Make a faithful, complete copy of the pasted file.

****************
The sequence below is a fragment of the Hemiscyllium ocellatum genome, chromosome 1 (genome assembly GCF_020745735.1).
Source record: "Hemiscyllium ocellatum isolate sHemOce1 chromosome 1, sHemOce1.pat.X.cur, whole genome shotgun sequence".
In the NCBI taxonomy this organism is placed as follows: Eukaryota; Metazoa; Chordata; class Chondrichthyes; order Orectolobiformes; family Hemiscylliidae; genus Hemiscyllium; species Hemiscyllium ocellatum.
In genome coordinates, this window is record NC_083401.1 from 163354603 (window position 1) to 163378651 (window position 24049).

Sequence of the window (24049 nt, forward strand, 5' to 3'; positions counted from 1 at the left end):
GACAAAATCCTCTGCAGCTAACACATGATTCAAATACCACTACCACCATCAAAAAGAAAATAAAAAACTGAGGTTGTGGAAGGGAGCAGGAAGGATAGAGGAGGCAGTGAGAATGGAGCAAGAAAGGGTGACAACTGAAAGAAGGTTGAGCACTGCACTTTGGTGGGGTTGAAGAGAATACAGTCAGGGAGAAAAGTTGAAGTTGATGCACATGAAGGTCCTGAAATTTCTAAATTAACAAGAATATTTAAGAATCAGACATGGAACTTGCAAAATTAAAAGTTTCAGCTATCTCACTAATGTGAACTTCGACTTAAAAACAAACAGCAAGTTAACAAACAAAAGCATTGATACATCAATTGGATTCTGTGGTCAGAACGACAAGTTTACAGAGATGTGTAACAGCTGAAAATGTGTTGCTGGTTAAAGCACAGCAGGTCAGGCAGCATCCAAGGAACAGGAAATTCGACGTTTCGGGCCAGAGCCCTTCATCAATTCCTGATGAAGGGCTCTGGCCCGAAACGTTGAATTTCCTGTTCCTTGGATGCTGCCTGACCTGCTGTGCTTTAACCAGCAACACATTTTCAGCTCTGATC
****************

The sequence below is a fragment of the Hemiscyllium ocellatum genome, chromosome 1 (genome assembly GCF_020745735.1).
Source record: "Hemiscyllium ocellatum isolate sHemOce1 chromosome 1, sHemOce1.pat.X.cur, whole genome shotgun sequence".
In the NCBI taxonomy this organism is placed as follows: Eukaryota; Metazoa; Chordata; class Chondrichthyes; order Orectolobiformes; family Hemiscylliidae; genus Hemiscyllium; species Hemiscyllium ocellatum.
In genome coordinates, this window is record NC_083401.1 from 163354603 (window position 1) to 163378651 (window position 24049).

Sequence of the window (24049 nt, forward strand, 5' to 3'; positions counted from 1 at the left end):
GACAAAATCCTCTGCAGCTAACACATGATTCAAATACCACTACCACCATCAAAAAGAAAATAAAAAACTGAGGTTGTGGAAGGGAGCAGGAAGGATAGAGGAGGCAGTGAGAATGGAGCAAGAAAGGGTGACAACTGAAAGAAGGTTGAGCACTGCACTTTGGTGGGGTTGAAGAGAATACAGTCAGGGAGAAAAGTTGAAGTTGATGCACATGAAGGTCCTGAAATTTCTAAATTAACAAGAATATTTAAGAATCAGACATGGAACTTGCAAAATTAAAAGTTTCAGCTATCTCACTAATGTGAACTTCGACTTAAAAACAAACAGCAAGTTAACAAACAAAAGCATTGATACATCAATTGGATTCTGTGGTCAGAACGACAAGTTTACAGAGATGTGTAACAGCTGAAAATGTGTTGCTGGTTAAAGCACAGCAGGTCAGGCAGCATCCAAGGAACAGGAAATTCGACGTTTCGGGCCAGAGCCCTTCATCAATTCCTGATGAAGGGCTCTGGCCCGAAACGTTGAATTTCCTGTTCCTTGGATGCTGCCTGACCTGCTGTGCTTTAACCAGCAACACATTTTCAGCTCTGATC